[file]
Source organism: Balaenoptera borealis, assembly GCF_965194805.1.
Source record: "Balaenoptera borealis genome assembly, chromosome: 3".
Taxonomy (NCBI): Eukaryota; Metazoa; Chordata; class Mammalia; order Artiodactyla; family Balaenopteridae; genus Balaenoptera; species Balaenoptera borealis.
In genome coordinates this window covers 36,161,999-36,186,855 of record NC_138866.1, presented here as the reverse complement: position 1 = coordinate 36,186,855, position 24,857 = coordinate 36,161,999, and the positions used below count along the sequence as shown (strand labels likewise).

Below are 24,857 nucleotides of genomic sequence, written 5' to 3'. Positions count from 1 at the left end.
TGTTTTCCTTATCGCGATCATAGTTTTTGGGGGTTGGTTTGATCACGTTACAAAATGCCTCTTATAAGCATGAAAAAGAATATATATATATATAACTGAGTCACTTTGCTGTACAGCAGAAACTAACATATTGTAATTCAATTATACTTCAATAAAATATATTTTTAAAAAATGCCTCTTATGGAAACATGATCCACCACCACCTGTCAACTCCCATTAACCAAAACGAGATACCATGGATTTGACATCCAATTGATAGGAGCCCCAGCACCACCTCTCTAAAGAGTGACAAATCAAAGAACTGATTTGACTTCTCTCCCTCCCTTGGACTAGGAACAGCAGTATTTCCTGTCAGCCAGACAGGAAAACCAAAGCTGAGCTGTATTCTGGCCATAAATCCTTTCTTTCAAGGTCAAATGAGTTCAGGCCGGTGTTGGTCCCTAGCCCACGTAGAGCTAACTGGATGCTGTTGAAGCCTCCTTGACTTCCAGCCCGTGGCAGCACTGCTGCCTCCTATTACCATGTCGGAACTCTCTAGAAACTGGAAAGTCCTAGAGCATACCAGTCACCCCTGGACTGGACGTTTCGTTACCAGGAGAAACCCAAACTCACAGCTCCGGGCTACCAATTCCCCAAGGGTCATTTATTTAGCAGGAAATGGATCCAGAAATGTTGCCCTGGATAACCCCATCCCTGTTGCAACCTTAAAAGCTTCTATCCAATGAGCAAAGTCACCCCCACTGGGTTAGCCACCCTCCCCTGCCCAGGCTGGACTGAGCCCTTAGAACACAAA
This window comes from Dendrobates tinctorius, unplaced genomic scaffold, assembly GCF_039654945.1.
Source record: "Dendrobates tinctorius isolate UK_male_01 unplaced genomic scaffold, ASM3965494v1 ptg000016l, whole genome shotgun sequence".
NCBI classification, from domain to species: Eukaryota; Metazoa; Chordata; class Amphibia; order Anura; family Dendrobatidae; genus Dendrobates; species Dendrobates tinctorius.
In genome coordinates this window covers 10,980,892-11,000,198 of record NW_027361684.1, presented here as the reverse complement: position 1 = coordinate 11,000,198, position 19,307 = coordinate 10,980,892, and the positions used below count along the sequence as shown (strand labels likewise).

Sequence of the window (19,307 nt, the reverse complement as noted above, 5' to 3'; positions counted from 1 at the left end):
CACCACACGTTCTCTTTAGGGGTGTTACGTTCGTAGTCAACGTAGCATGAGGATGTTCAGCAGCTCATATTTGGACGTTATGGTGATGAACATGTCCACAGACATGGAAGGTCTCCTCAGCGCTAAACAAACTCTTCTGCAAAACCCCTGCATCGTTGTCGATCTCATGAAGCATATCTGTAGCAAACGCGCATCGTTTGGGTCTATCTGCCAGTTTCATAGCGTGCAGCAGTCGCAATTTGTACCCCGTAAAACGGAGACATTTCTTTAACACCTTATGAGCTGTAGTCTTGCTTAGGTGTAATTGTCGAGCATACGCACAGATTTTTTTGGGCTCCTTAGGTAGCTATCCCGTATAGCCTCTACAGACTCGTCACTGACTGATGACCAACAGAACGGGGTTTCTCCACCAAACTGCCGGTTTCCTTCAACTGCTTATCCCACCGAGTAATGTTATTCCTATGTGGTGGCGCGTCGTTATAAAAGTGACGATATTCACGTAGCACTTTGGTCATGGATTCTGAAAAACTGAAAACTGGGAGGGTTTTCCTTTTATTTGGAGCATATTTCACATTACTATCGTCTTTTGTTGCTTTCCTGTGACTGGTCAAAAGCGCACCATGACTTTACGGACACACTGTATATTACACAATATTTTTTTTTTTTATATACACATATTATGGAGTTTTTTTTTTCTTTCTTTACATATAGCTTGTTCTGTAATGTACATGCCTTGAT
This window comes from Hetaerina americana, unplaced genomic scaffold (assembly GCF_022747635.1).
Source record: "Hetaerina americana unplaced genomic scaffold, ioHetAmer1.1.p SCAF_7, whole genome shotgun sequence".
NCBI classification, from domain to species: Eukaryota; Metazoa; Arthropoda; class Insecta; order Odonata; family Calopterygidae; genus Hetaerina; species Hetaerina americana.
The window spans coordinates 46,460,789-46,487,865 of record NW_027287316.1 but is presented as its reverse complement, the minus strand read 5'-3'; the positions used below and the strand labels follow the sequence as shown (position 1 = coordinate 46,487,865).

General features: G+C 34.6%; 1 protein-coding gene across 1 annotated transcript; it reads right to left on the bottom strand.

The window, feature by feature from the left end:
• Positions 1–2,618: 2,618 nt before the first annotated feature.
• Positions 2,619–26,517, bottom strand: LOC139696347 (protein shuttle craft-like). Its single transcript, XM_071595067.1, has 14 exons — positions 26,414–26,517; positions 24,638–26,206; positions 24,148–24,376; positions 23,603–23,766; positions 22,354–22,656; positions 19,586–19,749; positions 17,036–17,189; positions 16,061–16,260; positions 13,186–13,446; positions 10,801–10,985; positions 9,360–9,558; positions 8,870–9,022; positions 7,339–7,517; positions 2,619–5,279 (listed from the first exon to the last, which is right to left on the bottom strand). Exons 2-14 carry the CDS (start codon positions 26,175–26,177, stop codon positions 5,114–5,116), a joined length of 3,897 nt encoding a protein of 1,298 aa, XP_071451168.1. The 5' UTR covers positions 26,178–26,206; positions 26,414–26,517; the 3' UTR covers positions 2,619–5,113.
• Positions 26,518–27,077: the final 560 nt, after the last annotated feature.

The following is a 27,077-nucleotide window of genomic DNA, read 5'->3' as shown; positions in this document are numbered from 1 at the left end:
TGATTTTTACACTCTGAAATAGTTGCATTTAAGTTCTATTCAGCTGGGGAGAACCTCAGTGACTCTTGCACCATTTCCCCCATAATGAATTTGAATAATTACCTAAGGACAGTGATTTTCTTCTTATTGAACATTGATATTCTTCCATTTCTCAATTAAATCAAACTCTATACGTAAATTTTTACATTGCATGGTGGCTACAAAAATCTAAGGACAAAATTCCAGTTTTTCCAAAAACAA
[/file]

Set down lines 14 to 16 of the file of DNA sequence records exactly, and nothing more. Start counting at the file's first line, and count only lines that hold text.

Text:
Source record: "Hetaerina americana unplaced genomic scaffold, ioHetAmer1.1.p SCAF_7, whole genome shotgun sequence".
NCBI classification, from domain to species: Eukaryota; Metazoa; Arthropoda; class Insecta; order Odonata; family Calopterygidae; genus Hetaerina; species Hetaerina americana.
The window spans coordinates 46,460,789-46,487,865 of record NW_027287316.1 but is presented as its reverse complement, the minus strand read 5'-3'; the positions used below and the strand labels follow the sequence as shown (position 1 = coordinate 46,487,865).